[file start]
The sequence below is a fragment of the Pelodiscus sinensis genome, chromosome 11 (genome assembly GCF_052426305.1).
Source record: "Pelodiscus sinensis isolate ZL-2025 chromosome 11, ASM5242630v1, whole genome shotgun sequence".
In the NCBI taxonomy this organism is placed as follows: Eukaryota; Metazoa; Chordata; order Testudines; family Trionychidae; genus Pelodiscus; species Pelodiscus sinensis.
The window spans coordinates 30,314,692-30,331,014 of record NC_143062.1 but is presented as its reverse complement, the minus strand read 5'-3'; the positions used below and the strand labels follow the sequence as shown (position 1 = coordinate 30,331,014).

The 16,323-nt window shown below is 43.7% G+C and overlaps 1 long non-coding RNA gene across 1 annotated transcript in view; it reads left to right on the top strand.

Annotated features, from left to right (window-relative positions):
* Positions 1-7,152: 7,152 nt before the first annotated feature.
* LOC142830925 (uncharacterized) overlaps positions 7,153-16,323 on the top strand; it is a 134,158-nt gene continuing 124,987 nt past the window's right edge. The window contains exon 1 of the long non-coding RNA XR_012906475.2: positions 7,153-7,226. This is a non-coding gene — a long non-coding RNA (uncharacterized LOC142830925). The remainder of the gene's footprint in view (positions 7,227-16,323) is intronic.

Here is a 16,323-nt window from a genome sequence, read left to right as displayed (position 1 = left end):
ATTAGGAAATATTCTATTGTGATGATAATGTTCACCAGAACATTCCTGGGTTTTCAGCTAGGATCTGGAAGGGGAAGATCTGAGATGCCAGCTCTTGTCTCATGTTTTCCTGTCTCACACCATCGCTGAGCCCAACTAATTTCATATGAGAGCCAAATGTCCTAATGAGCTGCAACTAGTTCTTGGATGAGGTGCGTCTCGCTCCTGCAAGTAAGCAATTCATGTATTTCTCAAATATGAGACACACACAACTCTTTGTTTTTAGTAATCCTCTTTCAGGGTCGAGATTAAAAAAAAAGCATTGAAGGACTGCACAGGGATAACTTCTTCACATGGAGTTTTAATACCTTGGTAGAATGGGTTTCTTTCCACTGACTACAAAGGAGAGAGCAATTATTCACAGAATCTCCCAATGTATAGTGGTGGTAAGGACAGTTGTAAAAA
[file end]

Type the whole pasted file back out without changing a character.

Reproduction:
The sequence below is a fragment of the Pelodiscus sinensis genome, chromosome 11 (genome assembly GCF_052426305.1).
Source record: "Pelodiscus sinensis isolate ZL-2025 chromosome 11, ASM5242630v1, whole genome shotgun sequence".
In the NCBI taxonomy this organism is placed as follows: Eukaryota; Metazoa; Chordata; order Testudines; family Trionychidae; genus Pelodiscus; species Pelodiscus sinensis.
The window spans coordinates 30,314,692-30,331,014 of record NC_143062.1 but is presented as its reverse complement, the minus strand read 5'-3'; the positions used below and the strand labels follow the sequence as shown (position 1 = coordinate 30,331,014).

The 16,323-nt window shown below is 43.7% G+C and overlaps 1 long non-coding RNA gene across 1 annotated transcript in view; it reads left to right on the top strand.

Annotated features, from left to right (window-relative positions):
* Positions 1-7,152: 7,152 nt before the first annotated feature.
* LOC142830925 (uncharacterized) overlaps positions 7,153-16,323 on the top strand; it is a 134,158-nt gene continuing 124,987 nt past the window's right edge. The window contains exon 1 of the long non-coding RNA XR_012906475.2: positions 7,153-7,226. This is a non-coding gene — a long non-coding RNA (uncharacterized LOC142830925). The remainder of the gene's footprint in view (positions 7,227-16,323) is intronic.

Here is a 16,323-nt window from a genome sequence, read left to right as displayed (position 1 = left end):
ATTAGGAAATATTCTATTGTGATGATAATGTTCACCAGAACATTCCTGGGTTTTCAGCTAGGATCTGGAAGGGGAAGATCTGAGATGCCAGCTCTTGTCTCATGTTTTCCTGTCTCACACCATCGCTGAGCCCAACTAATTTCATATGAGAGCCAAATGTCCTAATGAGCTGCAACTAGTTCTTGGATGAGGTGCGTCTCGCTCCTGCAAGTAAGCAATTCATGTATTTCTCAAATATGAGACACACACAACTCTTTGTTTTTAGTAATCCTCTTTCAGGGTCGAGATTAAAAAAAAAGCATTGAAGGACTGCACAGGGATAACTTCTTCACATGGAGTTTTAATACCTTGGTAGAATGGGTTTCTTTCCACTGACTACAAAGGAGAGAGCAATTATTCACAGAATCTCCCAATGTATAGTGGTGGTAAGGACAGTTGTAAAAA